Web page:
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Presidential Primary & Primary Election FAQS

What are the important dates for the Presidential Primary Election?

What is the difference between the Presidential Primary Election on March 3, 2020, and the Primary Election on June 30, 2020?

Who can vote in the Presidential Primary Election and Primary Election?

Are parties required to allow unaffiliated voters to participate in their primary election?

I am an unaffiliated voter. Do I have to choose in advance which party’s primary ballot to vote?

Does selecting a ballot preference as an unaffiliated voter mean that I am joining that party?

I am unaffiliated and selected a preference to receive a minor party ballot. Why didn’t I receive that party’s ballot?

I selected a ballot preference last primary election and received that party’s ballot. Why didn’t I get that ballot again this primary election?

Does voting in a party’s primary as an unaffiliated voter mean that I am joining that party?

I am an unaffiliated voter. Why did I get two ballots sent to me during a primary?

How do I vote in a minor party’s primary election if I am unaffiliated?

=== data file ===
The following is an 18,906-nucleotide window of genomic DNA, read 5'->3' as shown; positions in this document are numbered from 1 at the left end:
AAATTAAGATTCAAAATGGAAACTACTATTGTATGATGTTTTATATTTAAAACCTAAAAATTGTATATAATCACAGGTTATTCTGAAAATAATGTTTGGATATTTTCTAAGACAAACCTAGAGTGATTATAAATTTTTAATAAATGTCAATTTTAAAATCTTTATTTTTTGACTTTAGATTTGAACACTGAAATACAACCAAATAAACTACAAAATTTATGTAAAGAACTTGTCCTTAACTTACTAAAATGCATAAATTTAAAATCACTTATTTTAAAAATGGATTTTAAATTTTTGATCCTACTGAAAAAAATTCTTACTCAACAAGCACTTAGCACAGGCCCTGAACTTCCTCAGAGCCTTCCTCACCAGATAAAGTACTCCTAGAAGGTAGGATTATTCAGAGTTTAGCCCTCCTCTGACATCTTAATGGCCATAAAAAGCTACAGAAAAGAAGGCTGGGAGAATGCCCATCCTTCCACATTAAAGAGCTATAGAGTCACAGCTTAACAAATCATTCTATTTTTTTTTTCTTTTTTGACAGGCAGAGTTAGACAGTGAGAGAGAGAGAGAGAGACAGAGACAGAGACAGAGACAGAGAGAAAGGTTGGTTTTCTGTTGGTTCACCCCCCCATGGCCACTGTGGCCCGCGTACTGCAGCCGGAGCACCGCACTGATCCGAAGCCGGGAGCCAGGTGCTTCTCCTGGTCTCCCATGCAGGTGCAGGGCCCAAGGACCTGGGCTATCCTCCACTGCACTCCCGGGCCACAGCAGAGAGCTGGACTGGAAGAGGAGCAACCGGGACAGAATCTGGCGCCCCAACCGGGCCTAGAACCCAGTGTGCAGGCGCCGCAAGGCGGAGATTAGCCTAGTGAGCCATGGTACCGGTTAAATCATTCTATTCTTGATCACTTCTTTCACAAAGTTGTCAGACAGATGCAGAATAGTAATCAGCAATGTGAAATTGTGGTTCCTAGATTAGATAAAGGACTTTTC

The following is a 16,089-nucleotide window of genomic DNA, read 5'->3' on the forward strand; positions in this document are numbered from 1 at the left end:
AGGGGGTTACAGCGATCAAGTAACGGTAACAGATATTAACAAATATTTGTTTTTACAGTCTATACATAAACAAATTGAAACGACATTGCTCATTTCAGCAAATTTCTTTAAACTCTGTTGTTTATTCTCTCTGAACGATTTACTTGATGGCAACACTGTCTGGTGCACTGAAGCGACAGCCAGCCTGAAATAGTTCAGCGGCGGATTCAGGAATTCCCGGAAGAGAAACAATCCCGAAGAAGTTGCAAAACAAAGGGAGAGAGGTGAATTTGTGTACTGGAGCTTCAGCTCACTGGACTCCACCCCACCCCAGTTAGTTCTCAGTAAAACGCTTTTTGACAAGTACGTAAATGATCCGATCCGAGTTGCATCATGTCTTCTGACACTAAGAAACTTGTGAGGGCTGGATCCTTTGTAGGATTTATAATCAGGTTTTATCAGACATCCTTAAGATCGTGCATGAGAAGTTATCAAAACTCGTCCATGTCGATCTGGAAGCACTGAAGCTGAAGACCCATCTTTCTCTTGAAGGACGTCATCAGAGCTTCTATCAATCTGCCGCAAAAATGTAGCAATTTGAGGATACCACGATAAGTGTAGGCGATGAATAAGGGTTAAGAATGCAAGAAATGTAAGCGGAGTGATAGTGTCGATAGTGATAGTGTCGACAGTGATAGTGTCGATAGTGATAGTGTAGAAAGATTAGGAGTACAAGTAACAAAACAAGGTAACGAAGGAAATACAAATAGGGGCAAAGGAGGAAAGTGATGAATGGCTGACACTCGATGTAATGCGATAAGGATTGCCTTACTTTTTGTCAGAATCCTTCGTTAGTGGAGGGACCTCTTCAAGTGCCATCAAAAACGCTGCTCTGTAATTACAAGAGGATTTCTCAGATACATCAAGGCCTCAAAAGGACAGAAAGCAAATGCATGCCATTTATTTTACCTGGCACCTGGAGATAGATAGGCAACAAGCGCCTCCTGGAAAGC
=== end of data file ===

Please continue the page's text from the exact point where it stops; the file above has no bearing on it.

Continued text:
How old do I have to be in order to vote in the Presidential Primary Election and Primary Election?

Do I still have to attend a party caucus meeting to vote in a Presidential Primary Election?

Where can I find information about caucus?

Can I participate in a party’s caucus meeting if I am unaffiliated?

How can I find out my precinct information to participate in caucus?

Besides caucus meetings, what other election activities are available only to members of a party?

What political parties are recognized in Colorado?

 

What are the important dates for the Presidential Primary Election?
Ballots will be mailed to Democratic, Republican, and unaffiliated voters in Douglas County the week of February 10-14, 2020. Ballot drop box locations open beginning February 10 through 7 p.m. on Election Day, March 3, 2020. Voter Service and Polling Centers open beginning February 24 through 7 p.m. on Election Day, March 3, 2020.

What is the difference between the Presidential Primary Election on March 3, 2020, and the Primary Election on June 30, 2020?
The presidential race is the only contest on the Presidential Primary ballot in March.

All other federal, state and local races with more than one qualified candidate per party will be included on the Primary Election ballot in June.

The nominated candidates from each party’s Presidential Primary and Primary Election ballot will be placed on the November General Election ballot. The winner of the November General Election will hold office.